The leftist FARC guerrilla group on Sunday dropped a demand for
demilitarizing an area in southeastern Colombia as a precondition for
negotiations on a swap of 22 hostages for rebel prisoners, even as the
government hardened its stand.
“We are ready for an exchange of
prisoners of war,” the central command of the Revolutionary Armed
Forces of Colombia, or FARC, said in a statement, saying it was not
inclined to make the venue of the negotiations an “unsolvable
Instead, the statement asked for “effective guarantees” for three FARC
leaders chosen to negotiate the swap – Pablo Catatumbo, Carlos Antonio
Lozada and Fabian Ramirez.
The move came a day after President Alvaro Uribe rejected a political
dialogue with the FARC, the country’s largest guerrilla group, with an
estimated 7,000 fighters.
Uribe accused it of launching an offensive to mark the first
anniversary of the death of its founder, Manuel Marulanda, known as
“What dialogue can be had with these bandits who distinguish themselves
by putting explosives near schools and in the path of children?” Uribe
said at a rally in Bogota. “Dialogue is with democracy. Dialogue is not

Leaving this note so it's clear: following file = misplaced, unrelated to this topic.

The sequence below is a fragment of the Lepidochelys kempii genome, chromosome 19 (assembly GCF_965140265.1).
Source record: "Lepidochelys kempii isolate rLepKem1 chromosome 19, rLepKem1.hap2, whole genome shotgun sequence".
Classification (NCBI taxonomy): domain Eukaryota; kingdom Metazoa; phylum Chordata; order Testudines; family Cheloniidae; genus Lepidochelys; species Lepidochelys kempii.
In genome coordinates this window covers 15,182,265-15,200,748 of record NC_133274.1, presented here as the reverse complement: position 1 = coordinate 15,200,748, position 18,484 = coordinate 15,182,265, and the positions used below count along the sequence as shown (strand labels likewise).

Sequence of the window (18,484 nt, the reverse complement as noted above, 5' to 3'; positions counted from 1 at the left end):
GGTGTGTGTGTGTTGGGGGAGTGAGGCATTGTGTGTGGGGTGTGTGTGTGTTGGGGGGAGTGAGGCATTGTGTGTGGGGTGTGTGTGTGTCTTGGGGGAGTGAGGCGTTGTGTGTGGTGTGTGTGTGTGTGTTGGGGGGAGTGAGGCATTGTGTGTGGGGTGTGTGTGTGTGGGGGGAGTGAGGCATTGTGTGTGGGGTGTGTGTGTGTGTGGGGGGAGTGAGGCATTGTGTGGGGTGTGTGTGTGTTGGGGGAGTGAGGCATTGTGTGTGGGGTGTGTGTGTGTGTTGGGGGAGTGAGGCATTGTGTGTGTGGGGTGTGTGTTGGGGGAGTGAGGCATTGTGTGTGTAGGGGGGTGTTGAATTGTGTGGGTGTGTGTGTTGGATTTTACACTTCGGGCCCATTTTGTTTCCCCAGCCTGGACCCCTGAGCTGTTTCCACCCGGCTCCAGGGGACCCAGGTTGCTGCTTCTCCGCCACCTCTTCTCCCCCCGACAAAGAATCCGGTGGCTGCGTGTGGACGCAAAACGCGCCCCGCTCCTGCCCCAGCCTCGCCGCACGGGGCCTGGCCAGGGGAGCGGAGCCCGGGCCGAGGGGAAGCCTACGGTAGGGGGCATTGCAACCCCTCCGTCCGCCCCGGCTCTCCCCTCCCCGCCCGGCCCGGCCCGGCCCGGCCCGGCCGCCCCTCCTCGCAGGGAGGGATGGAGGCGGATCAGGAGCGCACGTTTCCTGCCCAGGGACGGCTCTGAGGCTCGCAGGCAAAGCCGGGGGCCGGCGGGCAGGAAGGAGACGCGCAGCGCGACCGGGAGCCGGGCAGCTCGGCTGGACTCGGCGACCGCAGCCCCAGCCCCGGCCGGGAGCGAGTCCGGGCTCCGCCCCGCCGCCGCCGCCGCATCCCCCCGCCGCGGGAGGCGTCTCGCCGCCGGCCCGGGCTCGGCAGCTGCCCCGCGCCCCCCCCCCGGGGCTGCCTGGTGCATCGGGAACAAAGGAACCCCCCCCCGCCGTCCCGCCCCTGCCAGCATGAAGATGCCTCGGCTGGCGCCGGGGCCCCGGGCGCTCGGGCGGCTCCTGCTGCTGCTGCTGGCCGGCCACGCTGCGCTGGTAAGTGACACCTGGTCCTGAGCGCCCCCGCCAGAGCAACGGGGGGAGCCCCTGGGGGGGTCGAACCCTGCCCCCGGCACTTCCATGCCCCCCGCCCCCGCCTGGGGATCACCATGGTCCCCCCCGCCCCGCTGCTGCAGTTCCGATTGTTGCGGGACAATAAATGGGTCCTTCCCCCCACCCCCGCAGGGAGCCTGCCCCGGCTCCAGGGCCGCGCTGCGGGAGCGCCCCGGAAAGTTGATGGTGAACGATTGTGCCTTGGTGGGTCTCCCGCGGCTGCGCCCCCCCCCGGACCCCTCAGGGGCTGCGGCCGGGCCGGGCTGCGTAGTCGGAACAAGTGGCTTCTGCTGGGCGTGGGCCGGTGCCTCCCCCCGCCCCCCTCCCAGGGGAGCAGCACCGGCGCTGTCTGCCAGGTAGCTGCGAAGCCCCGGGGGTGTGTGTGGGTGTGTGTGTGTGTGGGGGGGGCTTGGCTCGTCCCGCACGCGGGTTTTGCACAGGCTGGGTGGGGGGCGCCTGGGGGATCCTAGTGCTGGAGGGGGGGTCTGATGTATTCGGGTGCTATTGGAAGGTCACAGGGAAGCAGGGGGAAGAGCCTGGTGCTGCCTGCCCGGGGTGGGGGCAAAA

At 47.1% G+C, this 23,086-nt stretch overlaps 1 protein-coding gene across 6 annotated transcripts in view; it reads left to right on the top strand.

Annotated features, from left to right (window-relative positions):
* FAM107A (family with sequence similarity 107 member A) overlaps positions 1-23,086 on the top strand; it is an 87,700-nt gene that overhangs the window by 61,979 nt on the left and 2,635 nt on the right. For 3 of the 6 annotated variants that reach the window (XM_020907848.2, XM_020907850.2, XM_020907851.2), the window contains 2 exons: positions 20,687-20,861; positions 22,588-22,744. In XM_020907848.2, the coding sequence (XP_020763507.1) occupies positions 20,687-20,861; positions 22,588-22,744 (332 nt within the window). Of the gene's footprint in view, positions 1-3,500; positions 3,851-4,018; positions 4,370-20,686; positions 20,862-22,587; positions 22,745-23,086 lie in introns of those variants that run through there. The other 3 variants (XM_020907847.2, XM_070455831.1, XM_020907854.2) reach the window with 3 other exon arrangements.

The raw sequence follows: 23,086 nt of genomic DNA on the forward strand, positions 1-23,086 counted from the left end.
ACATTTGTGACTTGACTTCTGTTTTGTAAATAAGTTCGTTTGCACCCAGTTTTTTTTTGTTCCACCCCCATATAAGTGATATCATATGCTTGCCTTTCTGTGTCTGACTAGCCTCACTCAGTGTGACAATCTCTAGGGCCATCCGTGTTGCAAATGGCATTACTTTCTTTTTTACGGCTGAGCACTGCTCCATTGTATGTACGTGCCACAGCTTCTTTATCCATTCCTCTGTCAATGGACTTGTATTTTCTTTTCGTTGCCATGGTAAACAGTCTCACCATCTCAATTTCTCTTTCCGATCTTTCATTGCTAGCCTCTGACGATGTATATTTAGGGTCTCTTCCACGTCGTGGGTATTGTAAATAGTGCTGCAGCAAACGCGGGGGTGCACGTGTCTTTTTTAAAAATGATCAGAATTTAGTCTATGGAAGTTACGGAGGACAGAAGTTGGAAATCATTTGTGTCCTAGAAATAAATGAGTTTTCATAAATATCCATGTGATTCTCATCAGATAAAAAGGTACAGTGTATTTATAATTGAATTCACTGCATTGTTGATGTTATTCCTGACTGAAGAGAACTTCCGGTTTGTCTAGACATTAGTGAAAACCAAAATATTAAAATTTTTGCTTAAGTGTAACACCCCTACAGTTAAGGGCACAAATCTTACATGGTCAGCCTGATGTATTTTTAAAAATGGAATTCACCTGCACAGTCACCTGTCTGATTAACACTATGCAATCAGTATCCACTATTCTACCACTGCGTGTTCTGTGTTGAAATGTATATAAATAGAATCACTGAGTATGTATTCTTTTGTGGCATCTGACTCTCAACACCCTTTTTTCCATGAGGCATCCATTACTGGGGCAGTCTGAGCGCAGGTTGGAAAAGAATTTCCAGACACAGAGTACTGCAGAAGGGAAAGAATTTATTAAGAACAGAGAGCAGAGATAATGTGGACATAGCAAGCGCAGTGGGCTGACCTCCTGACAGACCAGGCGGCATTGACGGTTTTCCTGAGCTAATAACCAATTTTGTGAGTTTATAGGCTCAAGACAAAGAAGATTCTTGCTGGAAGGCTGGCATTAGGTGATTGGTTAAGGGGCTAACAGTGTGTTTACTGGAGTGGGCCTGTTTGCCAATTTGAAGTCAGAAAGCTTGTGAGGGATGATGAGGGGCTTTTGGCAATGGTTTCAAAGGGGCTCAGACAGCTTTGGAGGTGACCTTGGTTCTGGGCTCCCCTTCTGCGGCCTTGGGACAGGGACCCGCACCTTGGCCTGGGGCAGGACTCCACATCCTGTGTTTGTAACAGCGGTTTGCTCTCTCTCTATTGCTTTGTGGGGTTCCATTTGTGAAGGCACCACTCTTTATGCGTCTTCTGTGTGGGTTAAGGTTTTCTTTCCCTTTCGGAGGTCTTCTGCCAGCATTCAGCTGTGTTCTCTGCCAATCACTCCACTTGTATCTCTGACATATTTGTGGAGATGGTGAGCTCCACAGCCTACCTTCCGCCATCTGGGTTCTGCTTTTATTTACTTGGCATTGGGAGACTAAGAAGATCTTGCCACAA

with the terrorists.”
The FARC had demanded that the towns of Florida and Pradera in the
southeastern province of Valle del Cauca be demilitarized as a
condition for negotiating a swap of hostages for captured rebels.
The government rejected the demand, arguing that the guerrilla group
would use the demilitarization of the area to ship cocaine out and move
weapons and supplies in to rebel forces.
The FARC statement was addressed to “Colombians for Peace,” a group led
by opposition senator Piedad Cordoba, which have urged the rebels to
renounce kidnappings for ransom as a condition for negotiating a
“We have consulted all our political-military structures and we can
report that to date only nine are being held (for ransom) under the
FARC’s responsibility,” the statement said.
The rebels promised that when conditions are favorable they would
deliver proof of life for 22 captured soldiers and reveal the location
of the remains of army major Ernesto Guevara, who died in captivity.
In February, three police officers, a soldier and two politicians who
had been held as hostages for more than six years were released by the
FARC to Colombians for Peace and the International Committee of the Red